After that, you can see the .then() method chained onto the end of fetch() — this method is a part of Promises, a modern JavaScript feature for performing asynchronous operations. fetch() returns a promise, which resolves to the response sent back from the server — we use .then() to run some follow-up code after the promise resolves, which is the function we've defined inside it. This is the equivalent of the onload event handler in the XHR version.

This function is automatically given the response from the server as a parameter when the fetch() promise resolves. Inside the function we grab the response and run its text() method, which basically returns the response as raw text. This is the equivalent of request.responseType = 'text' in the XHR version.

You'll see that text() also returns a promise, so we chain another .then() onto it, inside of which we define a function to receive the raw text that the text() promise resolves to.

Inside the inner promise's function, we do much the same as we did in the XHR version — set the <pre> element's text content to the text value.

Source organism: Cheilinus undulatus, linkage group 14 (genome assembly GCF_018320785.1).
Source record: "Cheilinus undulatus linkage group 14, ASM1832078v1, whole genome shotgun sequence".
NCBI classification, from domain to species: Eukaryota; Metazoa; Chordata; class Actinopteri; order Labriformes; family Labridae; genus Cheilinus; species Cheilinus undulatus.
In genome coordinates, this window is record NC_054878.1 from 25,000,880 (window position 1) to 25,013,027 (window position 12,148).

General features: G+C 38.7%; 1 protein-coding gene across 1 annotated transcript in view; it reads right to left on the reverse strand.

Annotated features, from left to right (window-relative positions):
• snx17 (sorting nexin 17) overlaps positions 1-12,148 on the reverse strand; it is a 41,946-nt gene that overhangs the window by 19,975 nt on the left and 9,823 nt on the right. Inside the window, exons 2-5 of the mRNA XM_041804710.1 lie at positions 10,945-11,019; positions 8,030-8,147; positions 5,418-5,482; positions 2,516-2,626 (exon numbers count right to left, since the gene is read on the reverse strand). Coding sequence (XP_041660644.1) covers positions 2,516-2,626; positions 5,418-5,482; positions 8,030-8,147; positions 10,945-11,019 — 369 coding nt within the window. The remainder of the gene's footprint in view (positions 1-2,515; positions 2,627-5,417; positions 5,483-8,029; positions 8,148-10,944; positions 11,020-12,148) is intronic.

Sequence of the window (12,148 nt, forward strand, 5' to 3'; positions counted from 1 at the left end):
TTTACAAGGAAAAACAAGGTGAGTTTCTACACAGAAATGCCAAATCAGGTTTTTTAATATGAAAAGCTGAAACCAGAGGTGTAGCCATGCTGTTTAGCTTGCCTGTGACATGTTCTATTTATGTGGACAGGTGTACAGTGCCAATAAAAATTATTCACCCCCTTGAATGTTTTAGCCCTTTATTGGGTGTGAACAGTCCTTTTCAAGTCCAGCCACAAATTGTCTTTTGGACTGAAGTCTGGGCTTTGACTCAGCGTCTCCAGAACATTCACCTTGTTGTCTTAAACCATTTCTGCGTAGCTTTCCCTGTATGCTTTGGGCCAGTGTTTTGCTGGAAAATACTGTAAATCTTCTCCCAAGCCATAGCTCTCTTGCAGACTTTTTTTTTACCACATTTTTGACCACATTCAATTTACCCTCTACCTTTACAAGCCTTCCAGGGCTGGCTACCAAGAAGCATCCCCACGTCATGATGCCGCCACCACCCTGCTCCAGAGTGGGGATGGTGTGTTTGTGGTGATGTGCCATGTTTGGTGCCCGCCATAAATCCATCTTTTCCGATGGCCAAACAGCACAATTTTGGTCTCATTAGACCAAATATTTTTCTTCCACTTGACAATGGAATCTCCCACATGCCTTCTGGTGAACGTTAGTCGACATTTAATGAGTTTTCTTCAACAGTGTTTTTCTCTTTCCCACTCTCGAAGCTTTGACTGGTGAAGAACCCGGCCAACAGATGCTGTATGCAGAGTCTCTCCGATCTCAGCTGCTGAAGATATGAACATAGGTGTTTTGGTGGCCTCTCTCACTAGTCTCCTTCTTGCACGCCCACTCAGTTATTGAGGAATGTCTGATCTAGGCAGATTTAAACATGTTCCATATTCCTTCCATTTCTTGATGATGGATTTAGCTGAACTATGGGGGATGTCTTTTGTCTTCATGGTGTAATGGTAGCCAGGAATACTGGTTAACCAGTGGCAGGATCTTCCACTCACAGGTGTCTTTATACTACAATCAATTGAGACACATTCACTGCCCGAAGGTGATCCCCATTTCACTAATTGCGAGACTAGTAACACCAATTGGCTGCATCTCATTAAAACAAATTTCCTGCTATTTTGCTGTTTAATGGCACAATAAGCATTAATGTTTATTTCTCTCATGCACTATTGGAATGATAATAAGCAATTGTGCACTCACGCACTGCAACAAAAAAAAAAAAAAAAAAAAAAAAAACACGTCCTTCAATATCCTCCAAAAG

Aside on promises

Promises are a bit confusing the first time you meet them, but don't worry too much about this for now. You'll get used to them after a while, especially as you learn more about modern JavaScript APIs — most of the newer ones are heavily based on promises.

Let's look at the promise structure from above again to see if we can make some more sense of it:

fetch(url).then(function(response) {
  response.text().then(function(text) {
    poemDisplay.textContent = text;

The first line is saying "fetch the resource located at URL" (fetch(url)) and "then run the specified function when the promise resolves" (.then(function() { ... })). "Resolve" means "finish performing the specified operation at some point in the future". The specified operation, in this case, is to fetch a resource from a specified URL (using an HTTP request), and return the response for us to do something with.

Effectively, the function passed into then() is a chunk of code that won't run immediately. Instead, it will run at some point in the future when the response has been returned. Note that you could also choose to store your promise in a variable and chain .then() onto that instead. The code below would do the same thing:

let myFetch = fetch(url);

myFetch.then(function(response) {
  response.text().then(function(text) {
    poemDisplay.textContent = text;

Because the fetch() method returns a promise that resolves to the HTTP response, any function you define inside a .then() chained onto the end of it will automatically be given the response as a parameter. You can call the parameter anything you like — the below example would still work: